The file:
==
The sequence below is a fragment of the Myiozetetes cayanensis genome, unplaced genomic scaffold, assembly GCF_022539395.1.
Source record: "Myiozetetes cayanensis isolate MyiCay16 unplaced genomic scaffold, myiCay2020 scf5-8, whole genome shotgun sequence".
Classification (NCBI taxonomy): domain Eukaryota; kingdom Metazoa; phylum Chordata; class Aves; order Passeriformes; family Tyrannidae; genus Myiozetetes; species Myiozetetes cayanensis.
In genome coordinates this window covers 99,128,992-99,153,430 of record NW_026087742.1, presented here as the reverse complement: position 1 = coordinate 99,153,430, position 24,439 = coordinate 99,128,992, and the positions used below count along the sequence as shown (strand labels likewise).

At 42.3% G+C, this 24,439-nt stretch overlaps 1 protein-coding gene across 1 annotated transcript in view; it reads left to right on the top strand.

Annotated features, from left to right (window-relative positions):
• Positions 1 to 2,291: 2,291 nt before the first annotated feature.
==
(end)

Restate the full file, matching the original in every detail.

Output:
The sequence below is a fragment of the Myiozetetes cayanensis genome, unplaced genomic scaffold, assembly GCF_022539395.1.
Source record: "Myiozetetes cayanensis isolate MyiCay16 unplaced genomic scaffold, myiCay2020 scf5-8, whole genome shotgun sequence".
Classification (NCBI taxonomy): domain Eukaryota; kingdom Metazoa; phylum Chordata; class Aves; order Passeriformes; family Tyrannidae; genus Myiozetetes; species Myiozetetes cayanensis.
In genome coordinates this window covers 99,128,992-99,153,430 of record NW_026087742.1, presented here as the reverse complement: position 1 = coordinate 99,153,430, position 24,439 = coordinate 99,128,992, and the positions used below count along the sequence as shown (strand labels likewise).

At 42.3% G+C, this 24,439-nt stretch overlaps 1 protein-coding gene across 1 annotated transcript in view; it reads left to right on the top strand.

Annotated features, from left to right (window-relative positions):
• Positions 1 to 2,291: 2,291 nt before the first annotated feature.